In both procedures described above, the embryo is aspirated into the washing chamber of the washing tube and after washing it is aspirated into a storage straw or tube. At all times the embryo is protected from damage and contamination. It is transferred a minimum number of times. The apparatus employs simple plastic components which can be used by paraprofessional personnel, with a minimum expenditure of training time and effort, to achieve satisfactory embryo retrieval, washing, storage, and cryogenic preservation. The same type of washing apparatus may be used for washing a thawed embryo prior to implantation into a recipient.

These and other objects and many of the attendant advantages of this invention will be readily appreciated as the same becomes better understood by reference to the following detailed description when considered in connection with the accompanying drawings in which:

BRIEF DESCRIPTION OF THE DRAWINGS

FIG. 1 is a side view of apparatus embodying the invention shown in position for retrieving an embryo from a holding vessel, parts of the apparatus being broken away to show internal construction;

FIG. 2 is a side view on an enlarged scale showing the apparatus comprising washing tube and syringe arranged for washing a retrieved embryo, parts of the apparatus being broken away;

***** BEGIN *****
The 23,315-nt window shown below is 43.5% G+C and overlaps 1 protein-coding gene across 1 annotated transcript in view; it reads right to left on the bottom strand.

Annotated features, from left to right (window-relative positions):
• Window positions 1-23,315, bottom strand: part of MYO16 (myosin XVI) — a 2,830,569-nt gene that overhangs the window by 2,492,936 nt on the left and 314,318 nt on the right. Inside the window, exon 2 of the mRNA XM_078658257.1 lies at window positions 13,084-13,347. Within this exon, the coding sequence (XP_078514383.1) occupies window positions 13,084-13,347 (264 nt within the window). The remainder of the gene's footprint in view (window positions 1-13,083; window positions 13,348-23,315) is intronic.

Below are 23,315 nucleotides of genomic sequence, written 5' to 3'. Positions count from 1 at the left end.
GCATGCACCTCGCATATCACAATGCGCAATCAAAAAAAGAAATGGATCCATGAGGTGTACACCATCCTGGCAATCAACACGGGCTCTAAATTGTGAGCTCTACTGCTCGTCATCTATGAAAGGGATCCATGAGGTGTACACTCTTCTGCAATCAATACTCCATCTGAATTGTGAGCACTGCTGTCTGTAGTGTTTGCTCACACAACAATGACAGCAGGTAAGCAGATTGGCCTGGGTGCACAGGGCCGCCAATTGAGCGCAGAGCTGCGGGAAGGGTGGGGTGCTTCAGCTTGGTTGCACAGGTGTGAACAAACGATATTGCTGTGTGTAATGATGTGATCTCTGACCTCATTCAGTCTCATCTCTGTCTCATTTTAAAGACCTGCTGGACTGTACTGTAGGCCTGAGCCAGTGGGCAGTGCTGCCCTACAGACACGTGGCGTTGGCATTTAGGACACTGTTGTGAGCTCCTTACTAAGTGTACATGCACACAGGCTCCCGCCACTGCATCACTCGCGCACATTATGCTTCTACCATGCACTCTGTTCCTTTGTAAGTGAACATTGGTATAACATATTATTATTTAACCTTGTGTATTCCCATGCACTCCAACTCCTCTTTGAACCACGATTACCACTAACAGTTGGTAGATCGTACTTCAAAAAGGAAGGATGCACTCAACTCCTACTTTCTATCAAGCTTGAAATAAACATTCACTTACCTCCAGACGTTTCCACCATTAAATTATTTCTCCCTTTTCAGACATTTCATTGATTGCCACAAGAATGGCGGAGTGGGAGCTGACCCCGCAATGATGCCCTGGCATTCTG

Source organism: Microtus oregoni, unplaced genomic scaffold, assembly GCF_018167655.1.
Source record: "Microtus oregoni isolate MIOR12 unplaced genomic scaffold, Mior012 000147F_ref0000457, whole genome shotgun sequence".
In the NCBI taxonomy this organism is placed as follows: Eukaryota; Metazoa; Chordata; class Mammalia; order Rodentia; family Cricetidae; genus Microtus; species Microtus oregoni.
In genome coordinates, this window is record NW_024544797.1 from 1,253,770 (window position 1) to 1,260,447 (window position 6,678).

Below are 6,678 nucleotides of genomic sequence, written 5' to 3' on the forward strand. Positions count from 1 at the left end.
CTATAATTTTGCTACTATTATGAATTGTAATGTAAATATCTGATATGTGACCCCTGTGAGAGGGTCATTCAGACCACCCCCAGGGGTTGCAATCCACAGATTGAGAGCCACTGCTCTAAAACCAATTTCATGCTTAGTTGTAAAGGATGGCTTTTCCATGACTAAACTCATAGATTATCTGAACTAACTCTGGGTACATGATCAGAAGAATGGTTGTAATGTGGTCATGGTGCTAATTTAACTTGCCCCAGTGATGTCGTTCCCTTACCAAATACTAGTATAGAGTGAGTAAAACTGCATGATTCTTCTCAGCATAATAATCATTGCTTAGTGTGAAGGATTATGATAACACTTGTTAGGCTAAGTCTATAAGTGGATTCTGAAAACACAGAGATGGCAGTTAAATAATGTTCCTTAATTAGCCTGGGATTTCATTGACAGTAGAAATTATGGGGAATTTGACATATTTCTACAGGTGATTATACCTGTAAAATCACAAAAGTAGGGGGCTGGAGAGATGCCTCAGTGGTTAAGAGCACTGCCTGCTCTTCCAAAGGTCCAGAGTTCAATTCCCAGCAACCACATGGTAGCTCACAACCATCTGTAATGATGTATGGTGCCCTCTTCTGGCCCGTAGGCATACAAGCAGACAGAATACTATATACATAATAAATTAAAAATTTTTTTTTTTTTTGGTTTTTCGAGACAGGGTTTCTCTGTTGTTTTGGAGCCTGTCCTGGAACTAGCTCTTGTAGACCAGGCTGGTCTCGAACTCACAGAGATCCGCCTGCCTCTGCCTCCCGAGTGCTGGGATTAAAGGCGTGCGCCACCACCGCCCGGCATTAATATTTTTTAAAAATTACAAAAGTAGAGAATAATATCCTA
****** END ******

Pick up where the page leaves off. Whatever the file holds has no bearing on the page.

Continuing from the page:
FIG. 3 is a view on the same scale as FIG. 2 showing the washing tube and storage straw connected and arranged to receive the embryo and storing liquid;

FIG. 4 is a side view of apparatus comprising washing tube and washing straw illustrating an alternate way of washing the retrieved embryo;

FIG. 5 is an enlarged portion of FIG. 4 taken along line 5--5;

FIG. 6 is an enlarged exploded isometric view showing components of the apparatus according to the invention, parts being broken away to show internal construction;

FIG. 7 is a further enlarged axial sectional view taken along line 7--7 of FIG. 6, through the washing tube, parts being broken away;

FIG. 8 is an enlarged cross sectional view taken along line 8--8 of FIG. 6;

FIG. 9 is an enlarged isometric view of the filter unit per se;

FIG. 10 is a cross section of the filter unit taken along line 10--10 of FIG. 9;

FIG. 11 is an axial cross sectional view taken along line 11--11 through the tubular connector 70 of FIG. 6;

FIG. 12 is an enlarged cross sectional view taken along line 12--12 of FIG. 11;

FIG. 13 is an enlarged cross sectional view taken along line 13--13 through the storage straw of FIG. 6;

FIG. 14 is a fragmentary, enlarged axial sectional view taken along line 14--14 through the storage straw of FIG. 6; and

FIG. 15 is an isometric view of a washing straw containing washing fluid, parts of the straw being broken way, and with part of a push rod.

DESCRIPTION OF THE PREFERRED EMBODIMENTS